What is a Separation Agreement?
Separation Agreements set out how you’ll split your finances when you end your relationship and stop living together as a couple. You can have a Separation Agreement whether you are ending a marriage (before you divorce), a civil partnership or cohabiting relationship. The agreement sets out things like who will pay the rent or mortgage, which bills you will each pay, whether one person will pay any child or spousal maintenance and what will happen to the proceeds of sale if a property or asset is sold.
When would I need a Separation Agreement?
- If are not ready to divorce but want to document how your finances will be split / managed
- If you're relationship ends when you’re cohabiting
Are Separation Agreements legally binding?
A Separation Agreement isn’t technically legally binding, but it is a contract so can be upheld or challenged in court. The agreement must be entered into voluntarily and you must have completed a full financial disclosure if you are relying on a Separation Agreement in court. You can also have your Separation Agreement turned into a Consent Order by the court when you divorce/end your civil partnership if it’s been correctly drawn up.
How much does it cost to get a Separation Agreement?
It depends on which route you choose. For example, the guideline hourly rate for a solicitor/lawyer with around four years’ experience nationally is between £177 - £192 per hour excluding VAT. In London, this rises to between £172 and £296 per hour exc VAT. It then depends on how much time you’ll need.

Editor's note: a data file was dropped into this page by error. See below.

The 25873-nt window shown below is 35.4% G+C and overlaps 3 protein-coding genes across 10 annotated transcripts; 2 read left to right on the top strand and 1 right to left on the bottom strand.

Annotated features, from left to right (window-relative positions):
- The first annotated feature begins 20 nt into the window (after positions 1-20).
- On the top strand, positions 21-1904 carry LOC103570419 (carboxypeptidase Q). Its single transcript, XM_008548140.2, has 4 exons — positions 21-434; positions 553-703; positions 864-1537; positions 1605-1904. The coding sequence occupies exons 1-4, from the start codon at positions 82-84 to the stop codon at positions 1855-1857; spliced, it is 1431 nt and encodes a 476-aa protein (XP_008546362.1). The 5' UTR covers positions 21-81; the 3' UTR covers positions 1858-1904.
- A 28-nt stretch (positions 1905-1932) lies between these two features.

amicable’s offers a Fixed Price Separation Agreement Service for £900 per couple / £450 per person. This service is for couples who want to document how their finances will be separated.
How do I enforce a Separation Agreement?
As mentioned above, Separation Agreements aren’t technically legally binding. If you would like your financial agreement to be made legally binding and enforceable then read below:
- For married couples / couples in a civil partnership
Get a consent order, which is the legally binding document that will formalise your financial arrangements through the courts and end the possibility of future claims. You will need to be at Decree Nisi stage before you can submit your financial arrangements to the court (which is around halfway through the divorce / dissolution process).
- For cohabiting couples
In England and Wales, there is no legal documentation available yet that will make your financial split legally binding.